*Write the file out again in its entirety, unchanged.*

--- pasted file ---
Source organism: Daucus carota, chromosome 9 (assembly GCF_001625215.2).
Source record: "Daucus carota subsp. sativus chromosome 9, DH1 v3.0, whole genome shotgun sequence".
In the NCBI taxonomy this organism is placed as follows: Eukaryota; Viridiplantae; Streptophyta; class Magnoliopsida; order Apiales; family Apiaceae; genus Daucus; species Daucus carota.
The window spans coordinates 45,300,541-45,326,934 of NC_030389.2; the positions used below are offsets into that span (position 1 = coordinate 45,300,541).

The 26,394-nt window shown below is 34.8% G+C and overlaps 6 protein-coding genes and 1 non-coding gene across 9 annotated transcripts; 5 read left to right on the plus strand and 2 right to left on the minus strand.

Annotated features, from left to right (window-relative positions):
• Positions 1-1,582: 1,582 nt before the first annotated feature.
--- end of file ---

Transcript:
Source organism: Daucus carota, chromosome 9 (assembly GCF_001625215.2).
Source record: "Daucus carota subsp. sativus chromosome 9, DH1 v3.0, whole genome shotgun sequence".
In the NCBI taxonomy this organism is placed as follows: Eukaryota; Viridiplantae; Streptophyta; class Magnoliopsida; order Apiales; family Apiaceae; genus Daucus; species Daucus carota.
The window spans coordinates 45,300,541-45,326,934 of NC_030389.2; the positions used below are offsets into that span (position 1 = coordinate 45,300,541).

The 26,394-nt window shown below is 34.8% G+C and overlaps 6 protein-coding genes and 1 non-coding gene across 9 annotated transcripts; 5 read left to right on the plus strand and 2 right to left on the minus strand.

Annotated features, from left to right (window-relative positions):
• Positions 1-1,582: 1,582 nt before the first annotated feature.